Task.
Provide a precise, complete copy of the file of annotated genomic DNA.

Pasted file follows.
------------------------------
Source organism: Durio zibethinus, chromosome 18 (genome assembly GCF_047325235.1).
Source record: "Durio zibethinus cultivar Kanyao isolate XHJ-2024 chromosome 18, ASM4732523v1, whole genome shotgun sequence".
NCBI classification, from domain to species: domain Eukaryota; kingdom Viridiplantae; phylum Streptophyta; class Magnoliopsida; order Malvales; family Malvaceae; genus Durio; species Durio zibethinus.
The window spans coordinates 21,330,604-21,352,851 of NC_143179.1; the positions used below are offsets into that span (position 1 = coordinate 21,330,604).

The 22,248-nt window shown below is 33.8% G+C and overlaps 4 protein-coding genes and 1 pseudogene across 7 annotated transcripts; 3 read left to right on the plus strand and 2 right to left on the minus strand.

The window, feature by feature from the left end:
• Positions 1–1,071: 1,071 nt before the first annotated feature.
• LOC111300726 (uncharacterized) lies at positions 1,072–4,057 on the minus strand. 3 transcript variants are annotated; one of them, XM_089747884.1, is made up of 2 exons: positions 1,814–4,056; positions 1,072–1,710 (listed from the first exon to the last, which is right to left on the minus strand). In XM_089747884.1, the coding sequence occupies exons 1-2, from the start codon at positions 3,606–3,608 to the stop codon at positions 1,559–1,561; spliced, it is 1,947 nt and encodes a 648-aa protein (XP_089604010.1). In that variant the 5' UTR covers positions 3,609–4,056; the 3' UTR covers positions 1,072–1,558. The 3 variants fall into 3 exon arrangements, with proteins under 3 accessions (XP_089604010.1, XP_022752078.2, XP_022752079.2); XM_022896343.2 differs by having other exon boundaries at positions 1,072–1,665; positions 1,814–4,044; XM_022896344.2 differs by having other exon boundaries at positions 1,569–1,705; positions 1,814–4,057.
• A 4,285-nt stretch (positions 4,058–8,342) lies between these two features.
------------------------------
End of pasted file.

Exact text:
Source organism: Durio zibethinus, chromosome 18 (genome assembly GCF_047325235.1).
Source record: "Durio zibethinus cultivar Kanyao isolate XHJ-2024 chromosome 18, ASM4732523v1, whole genome shotgun sequence".
NCBI classification, from domain to species: domain Eukaryota; kingdom Viridiplantae; phylum Streptophyta; class Magnoliopsida; order Malvales; family Malvaceae; genus Durio; species Durio zibethinus.
The window spans coordinates 21,330,604-21,352,851 of NC_143179.1; the positions used below are offsets into that span (position 1 = coordinate 21,330,604).

The 22,248-nt window shown below is 33.8% G+C and overlaps 4 protein-coding genes and 1 pseudogene across 7 annotated transcripts; 3 read left to right on the plus strand and 2 right to left on the minus strand.

The window, feature by feature from the left end:
• Positions 1–1,071: 1,071 nt before the first annotated feature.
• LOC111300726 (uncharacterized) lies at positions 1,072–4,057 on the minus strand. 3 transcript variants are annotated; one of them, XM_089747884.1, is made up of 2 exons: positions 1,814–4,056; positions 1,072–1,710 (listed from the first exon to the last, which is right to left on the minus strand). In XM_089747884.1, the coding sequence occupies exons 1-2, from the start codon at positions 3,606–3,608 to the stop codon at positions 1,559–1,561; spliced, it is 1,947 nt and encodes a 648-aa protein (XP_089604010.1). In that variant the 5' UTR covers positions 3,609–4,056; the 3' UTR covers positions 1,072–1,558. The 3 variants fall into 3 exon arrangements, with proteins under 3 accessions (XP_089604010.1, XP_022752078.2, XP_022752079.2); XM_022896343.2 differs by having other exon boundaries at positions 1,072–1,665; positions 1,814–4,044; XM_022896344.2 differs by having other exon boundaries at positions 1,569–1,705; positions 1,814–4,057.
• A 4,285-nt stretch (positions 4,058–8,342) lies between these two features.